Cocopotamus Chocolate

Alibi Magazine 11.19.2009

Just Desserts

By Laura Marrich

V.18 No. 47 | November 19-25, 2009


Visit to place an order or find a store that stocks them

When Ally Sinclair answers the phone at Cocopotamus headquarters, she has to excuse herself.

"I have chocolate all over my hands!"

It doesn't sound like she minds.

Husband and wife chocolatiers Max and Ally Sinclair clearly love their jobs. They talk about Cocopotamus with an effervescent warmth, the sort of awed excitement you see in parents with a toddler who’s discovered walking.

Cocopotamus is their baby, after all. And people can’t help but coo over it. This month, toothy food celebrity Rachel Ray called Cocopotamus "awesome" and put the boutique chocolate company in her Thanksgiving Guide. When Ally pulled a personal note from Ina Garten, "the Barefoot Contessa," out of the mailbox, Max thought his wife was just pulling his leg. "We have no idea how they found out about us," Ally says. Cocopotamus has only been in production since July.

"We like to travel and eat, and our food reflects that."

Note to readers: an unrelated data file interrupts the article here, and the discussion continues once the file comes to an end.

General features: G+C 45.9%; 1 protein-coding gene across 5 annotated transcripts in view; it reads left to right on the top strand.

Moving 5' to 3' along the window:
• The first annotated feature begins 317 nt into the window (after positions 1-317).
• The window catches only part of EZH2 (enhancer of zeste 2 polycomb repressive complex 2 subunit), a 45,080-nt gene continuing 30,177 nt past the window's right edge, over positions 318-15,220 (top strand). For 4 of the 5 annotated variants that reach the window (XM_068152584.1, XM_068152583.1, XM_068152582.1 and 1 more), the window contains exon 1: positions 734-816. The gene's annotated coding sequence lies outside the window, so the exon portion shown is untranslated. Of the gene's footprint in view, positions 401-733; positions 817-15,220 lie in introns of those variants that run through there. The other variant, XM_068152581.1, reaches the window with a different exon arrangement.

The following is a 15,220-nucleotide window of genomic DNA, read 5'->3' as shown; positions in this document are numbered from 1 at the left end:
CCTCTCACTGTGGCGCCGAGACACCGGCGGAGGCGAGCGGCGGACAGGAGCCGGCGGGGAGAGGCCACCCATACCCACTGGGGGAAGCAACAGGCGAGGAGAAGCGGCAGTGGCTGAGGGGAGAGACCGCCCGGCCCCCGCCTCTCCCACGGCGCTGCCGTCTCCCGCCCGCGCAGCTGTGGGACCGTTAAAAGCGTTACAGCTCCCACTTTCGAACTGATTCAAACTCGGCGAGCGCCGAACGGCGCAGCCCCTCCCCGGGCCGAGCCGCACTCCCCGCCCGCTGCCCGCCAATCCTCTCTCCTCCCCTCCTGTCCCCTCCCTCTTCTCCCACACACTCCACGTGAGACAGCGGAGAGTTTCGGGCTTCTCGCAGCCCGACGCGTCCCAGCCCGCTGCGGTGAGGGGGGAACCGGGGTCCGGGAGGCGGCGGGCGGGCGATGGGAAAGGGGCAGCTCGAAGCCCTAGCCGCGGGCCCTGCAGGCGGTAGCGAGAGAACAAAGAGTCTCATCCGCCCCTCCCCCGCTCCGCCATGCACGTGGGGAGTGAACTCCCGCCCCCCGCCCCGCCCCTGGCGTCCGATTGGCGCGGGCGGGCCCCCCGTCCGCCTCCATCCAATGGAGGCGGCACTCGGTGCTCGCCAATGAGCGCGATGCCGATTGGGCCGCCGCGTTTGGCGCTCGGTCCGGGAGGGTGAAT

Ally Sinclair, Cocopotamus

The Sinclairs describe their fudge-filled truffles as "New American"—a modern, multicultural twist on old-fashioned American fudge. It's casual and fun. Even though it's high-quality, it's not at all stuffy. All the hand-dipped truffles are made with dark chocolate, but you almost wouldn't know it. "Everything is super creamy," Ally says.

Chocolate can merge with a huge spectrum of flavors, from "comfortable, inspired-by-grandma's-pie" combinations to bolder, more exotic ingredients. Cocopotamus' 18 thoughtful flavors span the gamut. "It's a good way to introduce people to new cultures, through foods," Max says.

Cocopotamus' globetrotting ethos is a reflection of the Sinclairs. "We like to travel and eat, and our food reflects that," Ally says. She speaks Japanese and went to high school in Japan, which gave her the inspiration for Sumos Never Sleep, a matcha green tea truffle. Max's thought process behind the Ommm... truffle started with the British tradition of orange and chocolate (specifically, those whackable Terry's Chocolate Oranges). That led him to consider Great Britain's history with India and its spice trade. The result—organic orange with chai spices and Triple Sec liqueur—“is unlike any other chocolate orange I've tasted," he says.

There are no junky ingredients like artificial preservatives or corn syrup in Cocopotamus chocolates. The flavors are always natural—the wild Thai ginger in Gilligan's Fave actually comes from wild Thai ginger. That's something everyone (except Mary Ann, maybe) can love. And, Max says, if they can bring the planet together through chocolate, all the better. “That’s the secret mission."